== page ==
Being honest, it’s hard to figure out what ‘failure’ for a movie means these days, particularly as prognosticated by pundits. It was recently announced that Grindhouse – a film which failed so badly at the US box office they had to split it up for us simple Europeans) has just produced its second spinoff. Apparently we’ll be seeing Hobo with a Shotgun some time after Machete. Apparently ‘once bitten, twice shy’ means nothing to these big studios, at least according to the pundits who declared the big experiment financially stillborn. The ghost Snakes on a Plane continues to drive the production of web-driven publicity machines like Mega-Shark vs. Giant Octopus (albeit on a much smaller budget). Much to the chagrin of The Guardian, Hollywood is still using these old models and making movies for us, despite our apparent failure to show up on opening weekend, which is becoming rude at this point.

Every one of these films posted weak opening numbers (and, arguably, weak overall numbers) which were decried as some sort of cataclysm. I’m not convinced. Watchmen opened with a Box Office of the same size of Superman Returns, which was deemed a success (of course, Batman, being the devious little fellow he is, undermined Supes with an even bigger box office prize for Batman Begins). I think labeling it a bomb isn’t necessarily fair. Given the moderate-to-low budget of Kick-Ass, this isn’t a box office bomb. It isn’t an earth-shattering success, but it’s perfectly acceptable. It’s all about how you measure these things, and they need to be measured relative to the costs. A few weeks ago, the ever wise Castor made an excellent post about Hollywood films, budgets and when they make their money back that’s well worth a look. He makes the point that by that measure any number of success stories are severely undermined, struggling to make back money made on them. So what makes these cases so special that they deserve to be singled out?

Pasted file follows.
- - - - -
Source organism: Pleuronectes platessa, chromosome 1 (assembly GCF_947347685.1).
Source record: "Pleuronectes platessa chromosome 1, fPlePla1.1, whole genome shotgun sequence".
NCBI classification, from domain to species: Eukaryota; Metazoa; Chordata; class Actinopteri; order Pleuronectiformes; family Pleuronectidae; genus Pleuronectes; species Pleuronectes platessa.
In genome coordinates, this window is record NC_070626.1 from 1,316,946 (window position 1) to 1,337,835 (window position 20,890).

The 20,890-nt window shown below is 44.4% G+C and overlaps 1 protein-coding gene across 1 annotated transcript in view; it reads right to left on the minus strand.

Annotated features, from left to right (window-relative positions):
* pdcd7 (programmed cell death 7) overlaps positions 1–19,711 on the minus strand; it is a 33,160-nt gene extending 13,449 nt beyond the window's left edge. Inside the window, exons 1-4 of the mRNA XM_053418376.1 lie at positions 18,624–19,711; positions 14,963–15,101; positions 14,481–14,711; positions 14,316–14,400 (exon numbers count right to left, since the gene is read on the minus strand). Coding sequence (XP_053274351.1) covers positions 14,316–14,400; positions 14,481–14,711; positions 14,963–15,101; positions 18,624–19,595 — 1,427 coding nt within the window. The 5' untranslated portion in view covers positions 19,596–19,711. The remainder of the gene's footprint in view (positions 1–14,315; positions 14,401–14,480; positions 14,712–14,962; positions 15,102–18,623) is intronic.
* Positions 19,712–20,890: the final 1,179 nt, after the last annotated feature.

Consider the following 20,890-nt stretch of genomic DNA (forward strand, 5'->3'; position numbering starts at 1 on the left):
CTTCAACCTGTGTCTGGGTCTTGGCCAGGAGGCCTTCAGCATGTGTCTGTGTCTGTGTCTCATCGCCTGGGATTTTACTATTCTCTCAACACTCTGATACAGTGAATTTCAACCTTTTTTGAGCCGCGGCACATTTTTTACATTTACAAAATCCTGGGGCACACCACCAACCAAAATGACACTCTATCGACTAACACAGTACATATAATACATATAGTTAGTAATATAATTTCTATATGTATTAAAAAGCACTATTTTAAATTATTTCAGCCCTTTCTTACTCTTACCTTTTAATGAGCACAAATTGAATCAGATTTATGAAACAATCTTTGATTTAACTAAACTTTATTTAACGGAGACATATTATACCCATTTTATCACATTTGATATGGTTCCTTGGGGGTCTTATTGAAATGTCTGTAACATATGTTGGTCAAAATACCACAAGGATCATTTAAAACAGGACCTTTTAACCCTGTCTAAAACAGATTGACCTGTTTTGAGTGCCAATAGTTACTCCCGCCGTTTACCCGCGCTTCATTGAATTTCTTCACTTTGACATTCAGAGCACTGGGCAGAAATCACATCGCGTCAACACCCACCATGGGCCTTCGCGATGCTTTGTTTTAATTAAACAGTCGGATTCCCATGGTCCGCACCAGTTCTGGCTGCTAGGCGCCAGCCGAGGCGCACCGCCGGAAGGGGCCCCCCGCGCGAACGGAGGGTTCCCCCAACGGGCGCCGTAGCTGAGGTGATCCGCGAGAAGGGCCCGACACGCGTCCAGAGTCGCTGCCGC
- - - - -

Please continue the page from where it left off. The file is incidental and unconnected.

I’m tempted to go the obvious route and suggest expectation management needs to be drawn on. I loved Kick-Ass. A whole host of enthusiastic bloggers agreed with me (or I with them). That got people talking about on-line. The assumption is that chatter means box office money. Not necessarily. That’s a faulty assumption and one I think needs be removed from the equation when speculating on the next ‘big’ release.